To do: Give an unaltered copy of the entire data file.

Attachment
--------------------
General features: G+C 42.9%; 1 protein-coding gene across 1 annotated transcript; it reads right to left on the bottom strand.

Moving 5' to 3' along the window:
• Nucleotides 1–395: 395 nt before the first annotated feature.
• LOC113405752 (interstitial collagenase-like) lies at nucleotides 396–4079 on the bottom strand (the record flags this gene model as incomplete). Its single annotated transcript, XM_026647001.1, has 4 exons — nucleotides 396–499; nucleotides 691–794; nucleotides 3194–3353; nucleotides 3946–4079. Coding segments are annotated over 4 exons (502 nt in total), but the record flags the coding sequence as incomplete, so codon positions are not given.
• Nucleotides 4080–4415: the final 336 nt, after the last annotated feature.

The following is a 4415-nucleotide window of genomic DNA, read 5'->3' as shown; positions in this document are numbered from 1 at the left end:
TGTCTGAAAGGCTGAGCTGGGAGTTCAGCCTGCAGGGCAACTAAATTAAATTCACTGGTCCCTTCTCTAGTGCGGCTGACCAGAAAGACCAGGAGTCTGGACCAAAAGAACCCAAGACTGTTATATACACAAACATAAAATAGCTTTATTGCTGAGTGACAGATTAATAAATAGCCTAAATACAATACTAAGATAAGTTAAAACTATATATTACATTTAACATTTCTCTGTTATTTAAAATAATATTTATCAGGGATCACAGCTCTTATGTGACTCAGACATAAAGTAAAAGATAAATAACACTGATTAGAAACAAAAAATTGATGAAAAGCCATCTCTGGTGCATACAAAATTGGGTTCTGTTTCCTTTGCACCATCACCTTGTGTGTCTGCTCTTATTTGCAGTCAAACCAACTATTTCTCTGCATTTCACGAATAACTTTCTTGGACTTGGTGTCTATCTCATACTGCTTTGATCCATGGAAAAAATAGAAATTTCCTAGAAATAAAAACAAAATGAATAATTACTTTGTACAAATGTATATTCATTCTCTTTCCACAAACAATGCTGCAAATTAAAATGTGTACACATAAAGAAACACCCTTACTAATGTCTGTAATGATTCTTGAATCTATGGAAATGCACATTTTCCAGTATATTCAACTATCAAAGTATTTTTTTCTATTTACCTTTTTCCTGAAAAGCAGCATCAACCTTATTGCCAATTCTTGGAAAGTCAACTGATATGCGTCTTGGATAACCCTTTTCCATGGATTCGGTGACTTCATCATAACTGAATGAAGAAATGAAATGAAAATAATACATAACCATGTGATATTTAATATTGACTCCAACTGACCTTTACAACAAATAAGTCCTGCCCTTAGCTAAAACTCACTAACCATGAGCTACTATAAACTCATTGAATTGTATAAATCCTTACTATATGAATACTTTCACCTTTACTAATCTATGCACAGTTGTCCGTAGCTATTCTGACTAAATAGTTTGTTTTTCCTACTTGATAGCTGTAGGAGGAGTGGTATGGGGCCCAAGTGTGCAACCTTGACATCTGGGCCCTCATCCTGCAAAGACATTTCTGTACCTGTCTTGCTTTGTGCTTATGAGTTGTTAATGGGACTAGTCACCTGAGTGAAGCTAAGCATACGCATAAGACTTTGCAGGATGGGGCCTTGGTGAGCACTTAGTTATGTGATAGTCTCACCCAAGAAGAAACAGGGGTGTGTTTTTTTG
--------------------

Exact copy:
General features: G+C 42.9%; 1 protein-coding gene across 1 annotated transcript; it reads right to left on the bottom strand.

Moving 5' to 3' along the window:
• Nucleotides 1–395: 395 nt before the first annotated feature.
• LOC113405752 (interstitial collagenase-like) lies at nucleotides 396–4079 on the bottom strand (the record flags this gene model as incomplete). Its single annotated transcript, XM_026647001.1, has 4 exons — nucleotides 396–499; nucleotides 691–794; nucleotides 3194–3353; nucleotides 3946–4079. Coding segments are annotated over 4 exons (502 nt in total), but the record flags the coding sequence as incomplete, so codon positions are not given.
• Nucleotides 4080–4415: the final 336 nt, after the last annotated feature.

The following is a 4415-nucleotide window of genomic DNA, read 5'->3' as shown; positions in this document are numbered from 1 at the left end:
TGTCTGAAAGGCTGAGCTGGGAGTTCAGCCTGCAGGGCAACTAAATTAAATTCACTGGTCCCTTCTCTAGTGCGGCTGACCAGAAAGACCAGGAGTCTGGACCAAAAGAACCCAAGACTGTTATATACACAAACATAAAATAGCTTTATTGCTGAGTGACAGATTAATAAATAGCCTAAATACAATACTAAGATAAGTTAAAACTATATATTACATTTAACATTTCTCTGTTATTTAAAATAATATTTATCAGGGATCACAGCTCTTATGTGACTCAGACATAAAGTAAAAGATAAATAACACTGATTAGAAACAAAAAATTGATGAAAAGCCATCTCTGGTGCATACAAAATTGGGTTCTGTTTCCTTTGCACCATCACCTTGTGTGTCTGCTCTTATTTGCAGTCAAACCAACTATTTCTCTGCATTTCACGAATAACTTTCTTGGACTTGGTGTCTATCTCATACTGCTTTGATCCATGGAAAAAATAGAAATTTCCTAGAAATAAAAACAAAATGAATAATTACTTTGTACAAATGTATATTCATTCTCTTTCCACAAACAATGCTGCAAATTAAAATGTGTACACATAAAGAAACACCCTTACTAATGTCTGTAATGATTCTTGAATCTATGGAAATGCACATTTTCCAGTATATTCAACTATCAAAGTATTTTTTTCTATTTACCTTTTTCCTGAAAAGCAGCATCAACCTTATTGCCAATTCTTGGAAAGTCAACTGATATGCGTCTTGGATAACCCTTTTCCATGGATTCGGTGACTTCATCATAACTGAATGAAGAAATGAAATGAAAATAATACATAACCATGTGATATTTAATATTGACTCCAACTGACCTTTACAACAAATAAGTCCTGCCCTTAGCTAAAACTCACTAACCATGAGCTACTATAAACTCATTGAATTGTATAAATCCTTACTATATGAATACTTTCACCTTTACTAATCTATGCACAGTTGTCCGTAGCTATTCTGACTAAATAGTTTGTTTTTCCTACTTGATAGCTGTAGGAGGAGTGGTATGGGGCCCAAGTGTGCAACCTTGACATCTGGGCCCTCATCCTGCAAAGACATTTCTGTACCTGTCTTGCTTTGTGCTTATGAGTTGTTAATGGGACTAGTCACCTGAGTGAAGCTAAGCATACGCATAAGACTTTGCAGGATGGGGCCTTGGTGAGCACTTAGTTATGTGATAGTCTCACCCAAGAAGAAACAGGGGTGTGTTTTTTTG